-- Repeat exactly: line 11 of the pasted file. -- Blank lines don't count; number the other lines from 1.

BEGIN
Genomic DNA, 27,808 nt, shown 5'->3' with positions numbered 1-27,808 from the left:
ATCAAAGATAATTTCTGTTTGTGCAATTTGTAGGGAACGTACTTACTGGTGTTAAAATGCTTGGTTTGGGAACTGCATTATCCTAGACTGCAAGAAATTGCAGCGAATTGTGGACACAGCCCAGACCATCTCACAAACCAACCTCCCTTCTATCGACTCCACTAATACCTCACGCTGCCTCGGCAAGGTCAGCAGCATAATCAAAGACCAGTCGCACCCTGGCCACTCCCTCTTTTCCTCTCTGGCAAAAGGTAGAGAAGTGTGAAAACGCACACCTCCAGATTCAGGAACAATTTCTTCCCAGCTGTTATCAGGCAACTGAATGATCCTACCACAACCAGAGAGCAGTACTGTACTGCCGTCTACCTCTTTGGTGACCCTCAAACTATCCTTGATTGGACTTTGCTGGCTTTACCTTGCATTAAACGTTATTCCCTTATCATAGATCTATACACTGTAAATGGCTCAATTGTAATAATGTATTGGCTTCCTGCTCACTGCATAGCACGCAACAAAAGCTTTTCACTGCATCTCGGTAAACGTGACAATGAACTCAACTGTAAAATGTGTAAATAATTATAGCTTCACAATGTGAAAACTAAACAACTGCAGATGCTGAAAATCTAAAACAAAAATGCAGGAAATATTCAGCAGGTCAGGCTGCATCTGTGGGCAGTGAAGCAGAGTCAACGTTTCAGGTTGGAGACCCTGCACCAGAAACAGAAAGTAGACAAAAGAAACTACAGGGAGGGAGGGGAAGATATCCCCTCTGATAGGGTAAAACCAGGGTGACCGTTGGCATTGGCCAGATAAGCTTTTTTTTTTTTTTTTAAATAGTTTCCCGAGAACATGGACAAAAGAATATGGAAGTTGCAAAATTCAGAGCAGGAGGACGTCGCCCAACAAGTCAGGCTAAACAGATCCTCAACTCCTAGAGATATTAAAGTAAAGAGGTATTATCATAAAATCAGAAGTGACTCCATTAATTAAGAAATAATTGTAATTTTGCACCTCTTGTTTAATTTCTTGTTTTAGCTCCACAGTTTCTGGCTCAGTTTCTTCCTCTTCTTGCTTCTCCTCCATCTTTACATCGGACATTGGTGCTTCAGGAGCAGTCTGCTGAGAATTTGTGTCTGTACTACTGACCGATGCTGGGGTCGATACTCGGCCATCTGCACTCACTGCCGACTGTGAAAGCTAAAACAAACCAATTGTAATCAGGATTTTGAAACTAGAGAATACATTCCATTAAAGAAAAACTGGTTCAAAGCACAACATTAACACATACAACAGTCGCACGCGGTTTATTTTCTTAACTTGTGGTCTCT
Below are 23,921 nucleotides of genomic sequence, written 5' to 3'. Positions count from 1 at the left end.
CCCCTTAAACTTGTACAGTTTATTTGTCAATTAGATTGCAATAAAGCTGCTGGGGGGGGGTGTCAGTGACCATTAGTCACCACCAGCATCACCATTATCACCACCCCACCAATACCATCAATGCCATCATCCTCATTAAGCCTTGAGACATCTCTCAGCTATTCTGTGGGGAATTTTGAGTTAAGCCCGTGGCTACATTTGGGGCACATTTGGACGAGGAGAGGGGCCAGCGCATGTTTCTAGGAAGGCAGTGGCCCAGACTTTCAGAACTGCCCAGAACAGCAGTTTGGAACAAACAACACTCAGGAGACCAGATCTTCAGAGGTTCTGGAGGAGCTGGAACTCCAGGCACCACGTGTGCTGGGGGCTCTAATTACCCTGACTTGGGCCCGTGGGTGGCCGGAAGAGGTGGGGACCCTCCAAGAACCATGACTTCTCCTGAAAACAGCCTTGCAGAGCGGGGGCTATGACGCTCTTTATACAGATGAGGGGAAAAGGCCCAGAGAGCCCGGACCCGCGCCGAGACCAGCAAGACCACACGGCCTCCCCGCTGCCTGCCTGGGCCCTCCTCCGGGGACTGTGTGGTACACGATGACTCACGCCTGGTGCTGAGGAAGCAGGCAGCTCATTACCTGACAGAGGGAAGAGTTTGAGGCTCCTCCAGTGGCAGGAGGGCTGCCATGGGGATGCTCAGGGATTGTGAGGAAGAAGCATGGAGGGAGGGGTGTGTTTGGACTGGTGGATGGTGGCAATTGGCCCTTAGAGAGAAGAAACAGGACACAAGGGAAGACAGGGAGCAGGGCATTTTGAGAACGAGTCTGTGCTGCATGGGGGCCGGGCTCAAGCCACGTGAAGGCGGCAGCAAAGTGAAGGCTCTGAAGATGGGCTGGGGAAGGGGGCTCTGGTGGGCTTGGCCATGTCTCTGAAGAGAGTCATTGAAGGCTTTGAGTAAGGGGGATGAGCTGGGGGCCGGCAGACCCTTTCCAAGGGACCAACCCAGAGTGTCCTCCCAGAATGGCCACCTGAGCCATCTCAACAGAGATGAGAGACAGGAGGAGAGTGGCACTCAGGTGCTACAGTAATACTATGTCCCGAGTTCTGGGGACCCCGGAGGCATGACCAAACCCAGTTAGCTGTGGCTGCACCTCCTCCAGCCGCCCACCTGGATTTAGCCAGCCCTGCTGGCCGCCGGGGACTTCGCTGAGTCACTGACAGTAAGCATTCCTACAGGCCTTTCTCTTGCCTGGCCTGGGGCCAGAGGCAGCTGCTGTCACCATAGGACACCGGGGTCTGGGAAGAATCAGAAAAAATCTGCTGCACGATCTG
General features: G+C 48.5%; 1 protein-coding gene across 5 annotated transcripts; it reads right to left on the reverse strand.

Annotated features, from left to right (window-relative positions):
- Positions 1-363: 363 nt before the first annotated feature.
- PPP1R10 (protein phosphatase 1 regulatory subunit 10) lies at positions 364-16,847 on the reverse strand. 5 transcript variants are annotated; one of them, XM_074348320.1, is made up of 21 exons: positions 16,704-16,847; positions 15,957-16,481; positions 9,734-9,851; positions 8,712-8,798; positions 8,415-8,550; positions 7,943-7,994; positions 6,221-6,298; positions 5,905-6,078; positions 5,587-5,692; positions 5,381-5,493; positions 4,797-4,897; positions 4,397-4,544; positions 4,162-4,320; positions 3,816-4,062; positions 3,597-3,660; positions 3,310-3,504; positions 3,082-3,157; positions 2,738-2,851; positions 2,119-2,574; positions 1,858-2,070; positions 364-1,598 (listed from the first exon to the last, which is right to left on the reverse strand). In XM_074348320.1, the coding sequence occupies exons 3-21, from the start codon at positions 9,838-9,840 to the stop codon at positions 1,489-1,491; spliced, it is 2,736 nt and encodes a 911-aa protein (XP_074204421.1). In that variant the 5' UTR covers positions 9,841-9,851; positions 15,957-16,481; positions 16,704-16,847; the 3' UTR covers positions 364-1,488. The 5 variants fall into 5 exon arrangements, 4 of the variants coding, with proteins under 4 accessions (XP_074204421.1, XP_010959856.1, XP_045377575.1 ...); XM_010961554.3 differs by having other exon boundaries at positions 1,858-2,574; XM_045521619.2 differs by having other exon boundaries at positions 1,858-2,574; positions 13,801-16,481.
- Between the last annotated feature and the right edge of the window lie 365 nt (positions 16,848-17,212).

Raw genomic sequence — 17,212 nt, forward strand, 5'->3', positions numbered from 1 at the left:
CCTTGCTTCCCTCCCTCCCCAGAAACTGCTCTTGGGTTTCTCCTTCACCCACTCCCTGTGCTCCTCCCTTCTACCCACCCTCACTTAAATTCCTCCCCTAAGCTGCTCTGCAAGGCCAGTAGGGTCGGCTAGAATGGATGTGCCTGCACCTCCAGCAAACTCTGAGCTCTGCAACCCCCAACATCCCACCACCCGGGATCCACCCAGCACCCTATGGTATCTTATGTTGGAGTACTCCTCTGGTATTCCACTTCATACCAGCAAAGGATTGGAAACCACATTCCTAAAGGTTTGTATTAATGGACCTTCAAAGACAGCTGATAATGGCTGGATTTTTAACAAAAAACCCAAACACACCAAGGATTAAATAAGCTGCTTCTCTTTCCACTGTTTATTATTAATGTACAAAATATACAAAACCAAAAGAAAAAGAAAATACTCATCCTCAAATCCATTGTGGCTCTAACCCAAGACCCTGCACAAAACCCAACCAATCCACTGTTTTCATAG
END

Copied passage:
CCTTGCTTCCCTCCCTCCCCAGAAACTGCTCTTGGGTTTCTCCTTCACCCACTCCCTGTGCTCCTCCCTTCTACCCACCCTCACTTAAATTCCTCCCCTAAGCTGCTCTGCAAGGCCAGTAGGGTCGGCTAGAATGGATGTGCCTGCACCTCCAGCAAACTCTGAGCTCTGCAACCCCCAACATCCCACCACCCGGGATCCACCCAGCACCCTATGGTATCTTATGTTGGAGTACTCCTCTGGTATTCCACTTCATACCAGCAAAGGATTGGAAACCACATTCCTAAAGGTTTGTATTAATGGACCTTCAAAGACAGCTGATAATGGCTGGATTTTTAACAAAAAACCCAAACACACCAAGGATTAAATAAGCTGCTTCTCTTTCCACTGTTTATTATTAATGTACAAAATATACAAAACCAAAAGAAAAAGAAAATACTCATCCTCAAATCCATTGTGGCTCTAACCCAAGACCCTGCACAAAACCCAACCAATCCACTGTTTTCATAG